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Before I close, I would like to stress again the importance of fostering alternative forms of education and communication, which are the key to popular mobilization for change.

I am sure everyone here is aware of the so-called "Battle in Seattle," at the end of 1999. This massive multi-sectoral protest against the World Trade Organization was a major breakthrough in terms of social awakening about the harmful human and environmental effects of globalization. Over 10,000 people from more than 60 countries participated. And as the wave of awareness spreads, Seattle has been followed by similar protests against the World Bank and IMF in Washington D.C., Sidney and Prague.

All of these protests represent an outpouring of participatory democracy within a political power structure where the electoral process has been trivialized by big money. Far from being mindless rabble rousing, as claimed by the mass media, these protests have been strategically planned, with a well-organized educational focus. There have been public lectures, discussion groups, and participatory theater, all with well-documented sociopolitical analysis. In short, these massive rallies have had a strong component of popular education for change.

Also, the protests have helped bring together for the common good different groups that have often been antagonistic. At Seattle, this was symbolized by the rallying cry, "Teamsters and Turtles," representing the newly united front comprising both labor unions and environmentalists.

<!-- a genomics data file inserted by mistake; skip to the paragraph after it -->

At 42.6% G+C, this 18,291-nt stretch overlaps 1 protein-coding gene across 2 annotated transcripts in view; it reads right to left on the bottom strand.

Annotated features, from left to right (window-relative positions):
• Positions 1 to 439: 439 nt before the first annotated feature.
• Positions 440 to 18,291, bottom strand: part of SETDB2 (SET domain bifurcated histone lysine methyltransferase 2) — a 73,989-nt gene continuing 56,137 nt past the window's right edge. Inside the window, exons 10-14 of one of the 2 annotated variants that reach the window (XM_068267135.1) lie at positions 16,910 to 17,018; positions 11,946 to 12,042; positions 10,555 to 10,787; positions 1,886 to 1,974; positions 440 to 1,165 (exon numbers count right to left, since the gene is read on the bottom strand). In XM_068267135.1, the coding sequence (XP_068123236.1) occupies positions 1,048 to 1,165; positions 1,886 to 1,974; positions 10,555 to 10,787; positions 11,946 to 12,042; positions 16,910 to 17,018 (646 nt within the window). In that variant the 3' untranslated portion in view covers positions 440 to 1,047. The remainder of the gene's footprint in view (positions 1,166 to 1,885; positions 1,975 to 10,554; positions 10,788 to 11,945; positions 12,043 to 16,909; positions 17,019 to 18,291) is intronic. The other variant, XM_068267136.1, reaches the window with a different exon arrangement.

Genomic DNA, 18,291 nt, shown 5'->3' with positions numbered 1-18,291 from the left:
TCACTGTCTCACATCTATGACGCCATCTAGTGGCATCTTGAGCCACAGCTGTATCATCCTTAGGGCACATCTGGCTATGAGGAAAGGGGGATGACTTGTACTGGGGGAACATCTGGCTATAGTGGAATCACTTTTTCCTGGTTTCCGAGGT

Before the "Battle in Seattle," few people had ever heard of the World Trade Organization. But now, around the world, awareness is growing about the socially regressive and ecologically distressing aspects of globalization. Such proliferation of critical information and collective analysis is a strong first step in organized action for change.

In terms of alternatives for sharing information, we must not forget the Internet. Like fire or water, the Net can be both friend and enemy. On the one hand, it has expedited the global reach of transnational corporations. On the other hand, it has become an invaluable tool for the building of worldwide coalitions of activists and progressive movements.

One of the most exciting uses of the Web in grassroots struggles has been in the Zapatista uprising, in southern Mexico. On the day that NAFTA officially began (January 1 1994), the marginalized tribal people in the state of Chiapas declared their revolt. It was a protest against the betrayal of Mexico's land reform program and the government's sellout to the international market system. Although the mini-revolution consisted of only a handful of hungry Indian peasants, they broadcasted their demands for human rights and equal opportunities so effectively through the Internet, that progressives around the world responded vigorously.

Had it not been for this international solidarity, the Mexican army would have brutally squashed the Zapatistas from the start. But as it turned out, the international outcry was so great that the Mexican government had to capitulate to at least some of the Zapatistas' demands, by reinstituting part of the agrarian reform policies it had annulled in preparation for NAFTA.

The Zapatista uprising with its international solidarity has had a far-reaching ripple effect, which continues to this day. This year (2000) in Mexico's presidential election, the people at last threw out the corrupt, elitist political party (the PRI) that had ruled the country for 7 decades. This end to one-party rule can in large part be explained by the political education spearheaded by the Zapatistas, through the Internet and alternative press.